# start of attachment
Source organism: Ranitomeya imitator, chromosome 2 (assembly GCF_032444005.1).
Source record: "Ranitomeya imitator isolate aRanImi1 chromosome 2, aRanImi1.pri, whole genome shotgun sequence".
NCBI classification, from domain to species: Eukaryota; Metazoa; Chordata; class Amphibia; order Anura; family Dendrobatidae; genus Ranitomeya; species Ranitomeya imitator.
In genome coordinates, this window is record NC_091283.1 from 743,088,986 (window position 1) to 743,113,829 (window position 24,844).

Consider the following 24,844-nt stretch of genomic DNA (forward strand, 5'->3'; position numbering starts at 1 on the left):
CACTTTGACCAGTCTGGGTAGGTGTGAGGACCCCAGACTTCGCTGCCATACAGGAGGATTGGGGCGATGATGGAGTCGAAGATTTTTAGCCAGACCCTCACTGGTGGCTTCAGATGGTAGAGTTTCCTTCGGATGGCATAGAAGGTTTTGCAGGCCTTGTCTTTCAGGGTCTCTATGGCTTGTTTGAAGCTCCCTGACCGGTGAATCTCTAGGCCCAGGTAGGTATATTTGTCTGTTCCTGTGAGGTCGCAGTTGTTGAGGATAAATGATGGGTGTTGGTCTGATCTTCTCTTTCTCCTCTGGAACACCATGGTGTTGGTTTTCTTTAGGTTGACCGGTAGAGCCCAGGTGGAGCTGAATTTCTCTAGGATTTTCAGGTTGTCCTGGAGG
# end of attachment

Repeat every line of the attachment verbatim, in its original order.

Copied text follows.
Source organism: Ranitomeya imitator, chromosome 2 (assembly GCF_032444005.1).
Source record: "Ranitomeya imitator isolate aRanImi1 chromosome 2, aRanImi1.pri, whole genome shotgun sequence".
NCBI classification, from domain to species: Eukaryota; Metazoa; Chordata; class Amphibia; order Anura; family Dendrobatidae; genus Ranitomeya; species Ranitomeya imitator.
In genome coordinates, this window is record NC_091283.1 from 743,088,986 (window position 1) to 743,113,829 (window position 24,844).

Consider the following 24,844-nt stretch of genomic DNA (forward strand, 5'->3'; position numbering starts at 1 on the left):
CACTTTGACCAGTCTGGGTAGGTGTGAGGACCCCAGACTTCGCTGCCATACAGGAGGATTGGGGCGATGATGGAGTCGAAGATTTTTAGCCAGACCCTCACTGGTGGCTTCAGATGGTAGAGTTTCCTTCGGATGGCATAGAAGGTTTTGCAGGCCTTGTCTTTCAGGGTCTCTATGGCTTGTTTGAAGCTCCCTGACCGGTGAATCTCTAGGCCCAGGTAGGTATATTTGTCTGTTCCTGTGAGGTCGCAGTTGTTGAGGATAAATGATGGGTGTTGGTCTGATCTTCTCTTTCTCCTCTGGAACACCATGGTGTTGGTTTTCTTTAGGTTGACCGGTAGAGCCCAGGTGGAGCTGAATTTCTCTAGGATTTTCAGGTTGTCCTGGAGG